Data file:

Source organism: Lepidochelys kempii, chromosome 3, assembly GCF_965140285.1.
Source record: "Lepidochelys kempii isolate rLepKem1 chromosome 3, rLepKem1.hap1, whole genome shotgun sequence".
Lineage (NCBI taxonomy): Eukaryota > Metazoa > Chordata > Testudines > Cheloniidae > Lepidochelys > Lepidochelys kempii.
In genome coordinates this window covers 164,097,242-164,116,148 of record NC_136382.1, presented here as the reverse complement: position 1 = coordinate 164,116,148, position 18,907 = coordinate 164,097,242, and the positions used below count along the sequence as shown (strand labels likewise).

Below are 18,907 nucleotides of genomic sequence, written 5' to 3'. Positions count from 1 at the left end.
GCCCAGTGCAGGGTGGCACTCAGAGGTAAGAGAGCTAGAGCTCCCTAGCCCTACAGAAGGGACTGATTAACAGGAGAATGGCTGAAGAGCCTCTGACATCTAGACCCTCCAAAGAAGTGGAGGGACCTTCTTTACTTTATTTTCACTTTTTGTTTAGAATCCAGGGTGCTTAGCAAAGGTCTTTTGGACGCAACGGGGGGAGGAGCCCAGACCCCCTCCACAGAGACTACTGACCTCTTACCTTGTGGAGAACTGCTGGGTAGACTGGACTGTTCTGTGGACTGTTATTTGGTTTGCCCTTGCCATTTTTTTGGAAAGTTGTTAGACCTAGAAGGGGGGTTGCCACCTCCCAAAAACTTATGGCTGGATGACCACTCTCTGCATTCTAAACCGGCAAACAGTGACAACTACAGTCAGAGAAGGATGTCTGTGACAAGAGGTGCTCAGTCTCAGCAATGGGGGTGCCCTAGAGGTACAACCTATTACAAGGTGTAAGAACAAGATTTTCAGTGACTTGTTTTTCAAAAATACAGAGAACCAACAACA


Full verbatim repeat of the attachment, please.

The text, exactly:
Source organism: Lepidochelys kempii, chromosome 3, assembly GCF_965140285.1.
Source record: "Lepidochelys kempii isolate rLepKem1 chromosome 3, rLepKem1.hap1, whole genome shotgun sequence".
Lineage (NCBI taxonomy): Eukaryota > Metazoa > Chordata > Testudines > Cheloniidae > Lepidochelys > Lepidochelys kempii.
In genome coordinates this window covers 164,097,242-164,116,148 of record NC_136382.1, presented here as the reverse complement: position 1 = coordinate 164,116,148, position 18,907 = coordinate 164,097,242, and the positions used below count along the sequence as shown (strand labels likewise).

Below are 18,907 nucleotides of genomic sequence, written 5' to 3'. Positions count from 1 at the left end.
GCCCAGTGCAGGGTGGCACTCAGAGGTAAGAGAGCTAGAGCTCCCTAGCCCTACAGAAGGGACTGATTAACAGGAGAATGGCTGAAGAGCCTCTGACATCTAGACCCTCCAAAGAAGTGGAGGGACCTTCTTTACTTTATTTTCACTTTTTGTTTAGAATCCAGGGTGCTTAGCAAAGGTCTTTTGGACGCAACGGGGGGAGGAGCCCAGACCCCCTCCACAGAGACTACTGACCTCTTACCTTGTGGAGAACTGCTGGGTAGACTGGACTGTTCTGTGGACTGTTATTTGGTTTGCCCTTGCCATTTTTTTGGAAAGTTGTTAGACCTAGAAGGGGGGTTGCCACCTCCCAAAAACTTATGGCTGGATGACCACTCTCTGCATTCTAAACCGGCAAACAGTGACAACTACAGTCAGAGAAGGATGTCTGTGACAAGAGGTGCTCAGTCTCAGCAATGGGGGTGCCCTAGAGGTACAACCTATTACAAGGTGTAAGAACAAGATTTTCAGTGACTTGTTTTTCAAAAATACAGAGAACCAACAACA